Other Online Resources for Stranded Colourwork:

Other Colourwork Techniques

Do you have a favourite blog post, book or colourwork pattern? Let me know in the comments!

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Show & Share May 2019

The Grand River Bead Society is accepting fibre arts & fibre artist vendors to its annual Show & Sale this October 19 – 20, at the Evergreen Centre. Check back to the website for vendor applications or contact to request an application

Rose brought in her Cushy Smocked Throw made with Patons Classic Wool Worsted.
Mindy wore her Chandail cardigan made with Cascade 220
Liz wore her Tilda top made with Lang Yarns Xenia
Judy brought in her Umina cape made with Random Ranch Alpacas yarn
Barb brought in the Anchorage Cardigan she made for her husband using Kelbourne Woolens Scout
Kris brought in her Gnome de Plume!
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April 2019 Show & Share

Cheryl wore her Mine Hill cardigan made with Indigodragonfly Wingenhooven Fingering.
Valerie shared her then-WIP (look! it’s all finished now!) Tsumuzikaze, made with Shipwrecked Sheep Anji Sock.
Victoria brought in her Training Wheels brioche cowl made with Gaynor Homestead Worsted.
Liz wore her Truss cardigan made with Julie Asselin Nurtured.
Alexis was working on an Oliver (cardigan version) with West Yorkshire Spinners Jacob Aran
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March 2019 Show & Share

Roxann shared the following resource after last month’s meeting: Betsan Corkhill is a UK Physiotherapist and wellness coach who wrote the book Knit for Health and Wellness.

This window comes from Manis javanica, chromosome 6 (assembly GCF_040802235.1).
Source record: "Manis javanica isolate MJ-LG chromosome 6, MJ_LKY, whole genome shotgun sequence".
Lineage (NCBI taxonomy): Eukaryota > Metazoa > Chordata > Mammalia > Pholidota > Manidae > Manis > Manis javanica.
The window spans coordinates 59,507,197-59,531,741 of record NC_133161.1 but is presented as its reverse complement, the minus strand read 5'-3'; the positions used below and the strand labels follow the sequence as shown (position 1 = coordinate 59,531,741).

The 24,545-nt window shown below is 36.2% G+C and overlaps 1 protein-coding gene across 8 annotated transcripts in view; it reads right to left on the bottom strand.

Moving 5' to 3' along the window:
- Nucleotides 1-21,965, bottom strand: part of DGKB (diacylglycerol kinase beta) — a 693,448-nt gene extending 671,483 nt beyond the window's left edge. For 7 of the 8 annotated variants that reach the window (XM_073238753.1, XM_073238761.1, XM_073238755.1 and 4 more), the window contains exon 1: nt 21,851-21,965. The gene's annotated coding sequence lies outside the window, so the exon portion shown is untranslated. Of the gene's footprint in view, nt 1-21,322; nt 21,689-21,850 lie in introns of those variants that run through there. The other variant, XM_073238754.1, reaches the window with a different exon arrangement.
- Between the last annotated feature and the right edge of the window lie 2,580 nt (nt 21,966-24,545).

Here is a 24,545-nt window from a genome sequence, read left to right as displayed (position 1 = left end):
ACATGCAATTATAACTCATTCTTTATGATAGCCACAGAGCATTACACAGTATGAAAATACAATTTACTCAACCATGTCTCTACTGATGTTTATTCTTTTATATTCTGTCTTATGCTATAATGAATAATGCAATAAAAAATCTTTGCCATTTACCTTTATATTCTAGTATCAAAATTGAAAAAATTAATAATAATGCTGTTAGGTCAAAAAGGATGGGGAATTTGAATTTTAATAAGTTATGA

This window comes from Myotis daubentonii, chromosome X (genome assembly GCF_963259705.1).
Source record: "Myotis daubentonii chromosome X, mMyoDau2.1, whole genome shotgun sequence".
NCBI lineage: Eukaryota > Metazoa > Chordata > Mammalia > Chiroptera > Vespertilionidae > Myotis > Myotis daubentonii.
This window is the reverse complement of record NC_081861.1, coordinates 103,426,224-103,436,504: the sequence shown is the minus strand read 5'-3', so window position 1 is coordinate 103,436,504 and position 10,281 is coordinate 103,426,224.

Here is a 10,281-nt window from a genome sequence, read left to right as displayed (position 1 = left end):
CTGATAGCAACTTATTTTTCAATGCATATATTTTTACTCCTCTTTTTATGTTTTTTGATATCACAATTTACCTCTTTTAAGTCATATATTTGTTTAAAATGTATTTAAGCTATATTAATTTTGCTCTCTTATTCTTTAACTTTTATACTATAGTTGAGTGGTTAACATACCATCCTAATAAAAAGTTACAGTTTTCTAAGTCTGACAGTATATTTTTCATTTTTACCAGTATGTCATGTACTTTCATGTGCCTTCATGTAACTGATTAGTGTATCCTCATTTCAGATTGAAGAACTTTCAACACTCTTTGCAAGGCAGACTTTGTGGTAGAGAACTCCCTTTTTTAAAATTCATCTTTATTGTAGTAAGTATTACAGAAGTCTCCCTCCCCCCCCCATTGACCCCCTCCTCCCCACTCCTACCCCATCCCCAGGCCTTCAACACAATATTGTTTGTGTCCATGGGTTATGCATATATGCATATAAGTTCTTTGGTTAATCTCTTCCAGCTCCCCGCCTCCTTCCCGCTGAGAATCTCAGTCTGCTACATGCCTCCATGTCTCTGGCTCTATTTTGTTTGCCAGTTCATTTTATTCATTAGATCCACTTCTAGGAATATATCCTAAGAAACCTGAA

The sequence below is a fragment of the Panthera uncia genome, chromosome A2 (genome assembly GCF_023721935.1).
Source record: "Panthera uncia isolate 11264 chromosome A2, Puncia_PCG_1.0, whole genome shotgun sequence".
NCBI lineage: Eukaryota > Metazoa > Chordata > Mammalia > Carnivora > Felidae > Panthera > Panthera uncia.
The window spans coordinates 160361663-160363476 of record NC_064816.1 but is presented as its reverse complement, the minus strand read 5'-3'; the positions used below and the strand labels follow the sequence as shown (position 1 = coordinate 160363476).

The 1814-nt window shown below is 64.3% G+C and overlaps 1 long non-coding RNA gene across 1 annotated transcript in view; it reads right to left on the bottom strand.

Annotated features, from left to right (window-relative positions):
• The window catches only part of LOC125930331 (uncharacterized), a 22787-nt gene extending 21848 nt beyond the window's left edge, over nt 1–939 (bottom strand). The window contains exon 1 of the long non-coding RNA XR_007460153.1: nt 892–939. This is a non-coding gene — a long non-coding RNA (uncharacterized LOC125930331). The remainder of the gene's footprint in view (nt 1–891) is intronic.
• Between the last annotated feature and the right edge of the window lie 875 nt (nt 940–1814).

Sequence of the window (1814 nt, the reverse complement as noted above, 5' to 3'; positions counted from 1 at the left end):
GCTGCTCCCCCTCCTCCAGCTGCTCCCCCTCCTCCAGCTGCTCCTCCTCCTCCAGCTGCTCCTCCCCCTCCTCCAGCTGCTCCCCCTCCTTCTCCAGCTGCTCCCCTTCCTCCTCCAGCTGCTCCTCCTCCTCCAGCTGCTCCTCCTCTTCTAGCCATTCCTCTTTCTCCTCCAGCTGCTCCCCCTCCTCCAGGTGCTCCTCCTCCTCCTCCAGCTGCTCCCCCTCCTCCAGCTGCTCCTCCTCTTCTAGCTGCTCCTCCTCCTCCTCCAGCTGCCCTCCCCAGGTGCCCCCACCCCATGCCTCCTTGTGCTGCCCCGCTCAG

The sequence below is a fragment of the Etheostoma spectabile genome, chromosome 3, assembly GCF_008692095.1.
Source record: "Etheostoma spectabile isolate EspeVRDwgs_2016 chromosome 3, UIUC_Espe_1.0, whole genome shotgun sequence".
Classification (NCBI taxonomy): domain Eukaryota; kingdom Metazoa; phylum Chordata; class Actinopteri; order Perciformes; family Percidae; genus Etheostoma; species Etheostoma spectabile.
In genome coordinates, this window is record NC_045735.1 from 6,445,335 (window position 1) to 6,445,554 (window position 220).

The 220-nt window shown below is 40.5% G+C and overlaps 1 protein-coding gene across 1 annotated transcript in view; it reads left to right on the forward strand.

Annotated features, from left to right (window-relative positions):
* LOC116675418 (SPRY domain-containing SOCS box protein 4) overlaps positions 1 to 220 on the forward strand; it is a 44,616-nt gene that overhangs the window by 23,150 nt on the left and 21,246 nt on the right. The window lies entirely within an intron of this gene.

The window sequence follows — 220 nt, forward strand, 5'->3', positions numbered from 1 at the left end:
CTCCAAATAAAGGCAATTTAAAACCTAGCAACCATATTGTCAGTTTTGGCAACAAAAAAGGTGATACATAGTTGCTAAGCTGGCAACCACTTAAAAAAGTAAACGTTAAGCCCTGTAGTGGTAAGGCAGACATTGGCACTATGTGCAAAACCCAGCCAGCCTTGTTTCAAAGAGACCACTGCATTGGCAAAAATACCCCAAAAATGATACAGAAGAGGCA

Wendy brought in her Diamond Edge Shawl which she test-knit for the designer.
Wendy also brought in the Almaz Cowl that she test-knit as a gift for her son.
Mindy brought in her Little Vine Hat that she made with yarn from Songbird Yarn & Fibres purchased at the February meeting.
Valerie wore her Cabeladabra sweater made with Canadian Ewe yarn.
Valerie also brought in her Citrus Hat that she made with Qiviut yarn
Jennie wore her Colorwork Yoke Pullover from the Fall 2018 issue of Knit Simple
Jo brought in her Carbeth sweater made with Cascade Eco+
Liz wore her Gehry sweater made with Brooklyn Tweed Loft
Lize also brought in her A Girl’s Best Friend shawl made with Lichen & Lace and Hedgehog Fibres yarns
Judy brought in the Close to You shawl she made with Songbird Yarn & Fibres yarn purchased at the February meeting.